variables need to be normalized to a standard scale to be compared
(statistical packages including Excel can directly output standardized
coefficients that can be compared to measure strength of the relationship
across different independent variables).

__
T-Statistics__

T-Statistics aid in
determining whether an independent variable should be included in a model. A
variable is typically included in a model if it exceeds a pre-determined
threshold level or ‘critical value’. Thresholds are determined for different
levels of confidence. For e.g. to be 95% confident that a variable should be
included in a model, or in other words to tolerate only a 5% chance that a
variable doesn’t belong in a model, a T-statistic of greater than 1.98 (if the
coefficient is positive) or less than -1.98 (if the coefficient is negative)
is considered statistically significant.

Confidence T-Statistic
Critical Value

90% +/-1.66

95% +/-1.98

99% +/-2.63

__
Durbin-Watson
Statistic__:

One peculiar feature of
data recorded over time, like monthly sales, is that it tends to be correlated
over time. For e.g. high sales months may be tend to be followed by high sales
months and low sales months by more low sales months. This may be caused
either by seasonal/cyclical trends or seasonal promotion, marketing or
competitive effects. Whatever the factor causing this correlation, correlated
errors violate one of the fundamental assumptions needed for least squares
regression- independence of errors or in other words random errors.
Durbin-Watson Statistic is a measure used to detect such correlations. Every
model has one measure for Durbin-Watson statistic. Durbin-Watson Statistic,
ranges in value from 0 to 4 with an ideal value of 2 indicating that errors
are not correlated (although values from 1.75 to 2.25 may be considered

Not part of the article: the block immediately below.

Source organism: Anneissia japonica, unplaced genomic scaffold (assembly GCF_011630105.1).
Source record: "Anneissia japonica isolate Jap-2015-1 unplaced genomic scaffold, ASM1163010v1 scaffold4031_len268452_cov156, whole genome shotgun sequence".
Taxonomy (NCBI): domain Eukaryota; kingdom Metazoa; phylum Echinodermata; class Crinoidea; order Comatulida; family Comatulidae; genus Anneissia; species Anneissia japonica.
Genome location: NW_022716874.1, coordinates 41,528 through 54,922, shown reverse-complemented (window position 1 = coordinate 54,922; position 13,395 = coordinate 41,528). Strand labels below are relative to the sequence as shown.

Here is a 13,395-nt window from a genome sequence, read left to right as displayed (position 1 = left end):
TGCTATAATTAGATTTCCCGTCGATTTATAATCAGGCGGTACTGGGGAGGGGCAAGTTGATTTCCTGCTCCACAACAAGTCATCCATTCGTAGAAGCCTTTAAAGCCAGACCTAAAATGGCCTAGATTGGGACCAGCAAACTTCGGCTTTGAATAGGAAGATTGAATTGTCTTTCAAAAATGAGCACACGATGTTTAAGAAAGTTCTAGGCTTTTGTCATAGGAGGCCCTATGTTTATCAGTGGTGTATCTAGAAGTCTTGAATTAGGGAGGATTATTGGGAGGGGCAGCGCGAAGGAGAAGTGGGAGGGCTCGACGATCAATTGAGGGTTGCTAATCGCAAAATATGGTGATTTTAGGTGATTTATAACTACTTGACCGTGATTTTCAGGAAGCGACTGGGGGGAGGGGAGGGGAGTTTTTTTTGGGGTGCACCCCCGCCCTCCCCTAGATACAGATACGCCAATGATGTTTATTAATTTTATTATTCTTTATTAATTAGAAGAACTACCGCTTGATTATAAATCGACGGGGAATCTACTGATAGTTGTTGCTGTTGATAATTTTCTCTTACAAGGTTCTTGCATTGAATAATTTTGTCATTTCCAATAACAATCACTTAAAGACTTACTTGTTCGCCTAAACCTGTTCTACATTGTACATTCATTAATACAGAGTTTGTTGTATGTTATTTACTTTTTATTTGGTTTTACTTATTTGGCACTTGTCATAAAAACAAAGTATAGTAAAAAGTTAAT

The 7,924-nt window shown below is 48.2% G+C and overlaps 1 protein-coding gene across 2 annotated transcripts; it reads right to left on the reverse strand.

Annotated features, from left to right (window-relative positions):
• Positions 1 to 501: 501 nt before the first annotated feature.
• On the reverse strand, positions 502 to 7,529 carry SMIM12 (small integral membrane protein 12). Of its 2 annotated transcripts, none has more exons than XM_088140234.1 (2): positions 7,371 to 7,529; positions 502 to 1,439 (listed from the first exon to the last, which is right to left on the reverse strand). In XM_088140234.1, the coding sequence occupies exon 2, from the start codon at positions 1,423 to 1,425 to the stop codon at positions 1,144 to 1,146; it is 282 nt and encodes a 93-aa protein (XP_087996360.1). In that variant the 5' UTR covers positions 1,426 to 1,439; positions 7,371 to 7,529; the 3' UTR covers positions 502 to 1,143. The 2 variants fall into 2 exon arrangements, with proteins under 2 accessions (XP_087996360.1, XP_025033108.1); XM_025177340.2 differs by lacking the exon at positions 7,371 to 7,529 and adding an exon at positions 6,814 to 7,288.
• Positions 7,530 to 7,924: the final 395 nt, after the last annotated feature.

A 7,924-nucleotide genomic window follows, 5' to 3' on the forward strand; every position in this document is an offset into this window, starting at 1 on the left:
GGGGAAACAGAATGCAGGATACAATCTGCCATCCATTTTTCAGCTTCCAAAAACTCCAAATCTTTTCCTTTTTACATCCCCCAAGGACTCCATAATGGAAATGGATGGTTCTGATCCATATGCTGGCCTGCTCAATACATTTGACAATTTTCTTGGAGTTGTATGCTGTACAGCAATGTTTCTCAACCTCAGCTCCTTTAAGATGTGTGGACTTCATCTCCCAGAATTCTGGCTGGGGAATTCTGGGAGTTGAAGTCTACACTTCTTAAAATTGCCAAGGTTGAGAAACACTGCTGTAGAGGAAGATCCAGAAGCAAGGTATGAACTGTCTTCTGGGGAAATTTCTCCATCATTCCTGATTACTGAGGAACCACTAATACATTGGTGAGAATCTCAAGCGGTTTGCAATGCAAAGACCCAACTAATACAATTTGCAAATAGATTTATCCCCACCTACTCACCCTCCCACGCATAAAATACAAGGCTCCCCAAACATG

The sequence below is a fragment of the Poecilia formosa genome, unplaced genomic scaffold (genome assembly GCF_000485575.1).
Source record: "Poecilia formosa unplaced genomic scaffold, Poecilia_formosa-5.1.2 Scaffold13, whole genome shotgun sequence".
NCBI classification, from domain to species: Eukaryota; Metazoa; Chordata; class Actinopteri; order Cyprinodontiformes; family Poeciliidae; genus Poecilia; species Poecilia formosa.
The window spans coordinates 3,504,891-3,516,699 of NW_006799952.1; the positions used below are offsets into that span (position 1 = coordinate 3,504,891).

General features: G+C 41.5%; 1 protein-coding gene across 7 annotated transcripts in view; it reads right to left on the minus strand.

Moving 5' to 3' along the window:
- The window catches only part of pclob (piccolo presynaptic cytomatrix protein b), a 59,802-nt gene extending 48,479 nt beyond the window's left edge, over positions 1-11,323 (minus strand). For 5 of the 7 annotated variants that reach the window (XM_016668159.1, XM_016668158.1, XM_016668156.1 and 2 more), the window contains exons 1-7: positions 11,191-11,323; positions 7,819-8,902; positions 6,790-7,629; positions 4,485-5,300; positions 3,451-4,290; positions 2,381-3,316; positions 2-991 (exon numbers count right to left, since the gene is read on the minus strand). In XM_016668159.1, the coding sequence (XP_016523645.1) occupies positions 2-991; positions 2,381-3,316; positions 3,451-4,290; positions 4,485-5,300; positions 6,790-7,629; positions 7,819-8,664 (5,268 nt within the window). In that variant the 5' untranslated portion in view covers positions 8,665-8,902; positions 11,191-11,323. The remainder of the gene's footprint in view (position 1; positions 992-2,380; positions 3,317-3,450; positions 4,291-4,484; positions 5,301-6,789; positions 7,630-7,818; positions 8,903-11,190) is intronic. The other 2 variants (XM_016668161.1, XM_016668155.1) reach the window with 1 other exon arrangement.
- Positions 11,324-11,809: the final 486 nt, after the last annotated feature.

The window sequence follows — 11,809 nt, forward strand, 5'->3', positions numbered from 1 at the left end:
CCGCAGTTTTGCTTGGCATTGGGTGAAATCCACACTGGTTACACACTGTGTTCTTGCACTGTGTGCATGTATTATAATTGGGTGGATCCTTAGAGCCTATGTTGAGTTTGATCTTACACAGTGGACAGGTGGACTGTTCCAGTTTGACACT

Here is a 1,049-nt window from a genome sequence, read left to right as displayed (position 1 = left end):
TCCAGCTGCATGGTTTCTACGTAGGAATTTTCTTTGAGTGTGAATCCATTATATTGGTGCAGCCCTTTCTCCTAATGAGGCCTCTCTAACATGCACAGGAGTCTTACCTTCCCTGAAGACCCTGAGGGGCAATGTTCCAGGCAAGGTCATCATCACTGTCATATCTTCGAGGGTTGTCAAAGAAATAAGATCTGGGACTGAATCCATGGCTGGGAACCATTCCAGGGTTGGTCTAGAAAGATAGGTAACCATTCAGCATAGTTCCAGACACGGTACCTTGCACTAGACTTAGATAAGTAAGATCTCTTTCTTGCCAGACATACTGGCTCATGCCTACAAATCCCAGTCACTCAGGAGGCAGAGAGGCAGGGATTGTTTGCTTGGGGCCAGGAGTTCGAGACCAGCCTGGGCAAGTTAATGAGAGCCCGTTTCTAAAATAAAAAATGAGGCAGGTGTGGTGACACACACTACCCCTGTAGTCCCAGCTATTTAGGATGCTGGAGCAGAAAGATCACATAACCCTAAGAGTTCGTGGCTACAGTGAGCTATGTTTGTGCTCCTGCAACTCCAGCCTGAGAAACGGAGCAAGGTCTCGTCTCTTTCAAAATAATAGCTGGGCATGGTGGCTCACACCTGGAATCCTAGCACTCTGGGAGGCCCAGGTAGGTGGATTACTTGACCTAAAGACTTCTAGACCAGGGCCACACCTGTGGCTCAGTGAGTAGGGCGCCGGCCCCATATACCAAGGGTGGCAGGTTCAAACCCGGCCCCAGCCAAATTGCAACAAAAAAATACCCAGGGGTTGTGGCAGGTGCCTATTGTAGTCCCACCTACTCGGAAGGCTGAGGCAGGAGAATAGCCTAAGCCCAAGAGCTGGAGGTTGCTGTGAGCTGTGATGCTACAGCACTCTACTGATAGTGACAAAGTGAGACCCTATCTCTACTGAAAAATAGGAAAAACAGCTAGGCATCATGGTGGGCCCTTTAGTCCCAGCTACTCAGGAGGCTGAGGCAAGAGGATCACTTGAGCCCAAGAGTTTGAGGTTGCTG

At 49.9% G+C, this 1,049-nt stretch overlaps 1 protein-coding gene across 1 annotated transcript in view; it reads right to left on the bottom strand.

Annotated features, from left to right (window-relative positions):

acceptable). A value significantly below 2 indicates a positive correlation
and a value significantly greater than 2 suggests negative correlation. In
either case the model specification needs to be reviewed to identify variables
potentially omitted or redundant variables. Excel Regression package does not
estimate the Durbin-Watson statistic, but it can be easily calculated from the
output.

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Multi-collinearity__

Multi-collinearity is a
condition when independent variables included in a model are correlated with
each other. Multi-collinearity may result in redundant variables being
included in the model, which in itself is not such a terrible thing. The real
damage caused by multi-collinearity is that it causes large standard errors in
estimating the coefficients. In simpler terms it causes the estimated
t-statistics for correlated or multi-collinear variables to be insignificant,
thus resulting in significant variables to appear to be insignificant. Multi-collinearity
can be identified by the Variance Inflation factor (VIF), which is a statistic
calculated for each variable in a model. A VIF greater than 5 may suggest that
the concerned variable is multi-collinear with others in the model and may
need to be dropped. VIF cannot be calculated with the Excel Regression
package, it needs to be calculated using more sophisticated packages like SAS,
SPSS or S-Plus.

Multicollinearity can be controlled by
shrinkage techniques like Ridge Regressions, but a better strategy is to
combine collinear variables using techniques like Factor Analysis or
Principal Components Analysis.

__
R-Square__

Any model is only as
good as it is able to predict the actual outcome with accuracy. R-Square is a
measure of how well the model is able to predict the changes in the actual
data. R-Square ranges between 0 and 1, with values over 0.5 indicating a good
fit between the predictions and actual data.

__
Mean Absolute Percent
Error (MAPE)__

MAPE is a measure of how
high or low are the differences between the predictions and actual data. For
e.g. 15% MAPE means on average the predictions from a model will be 15% higher
or lower than actual.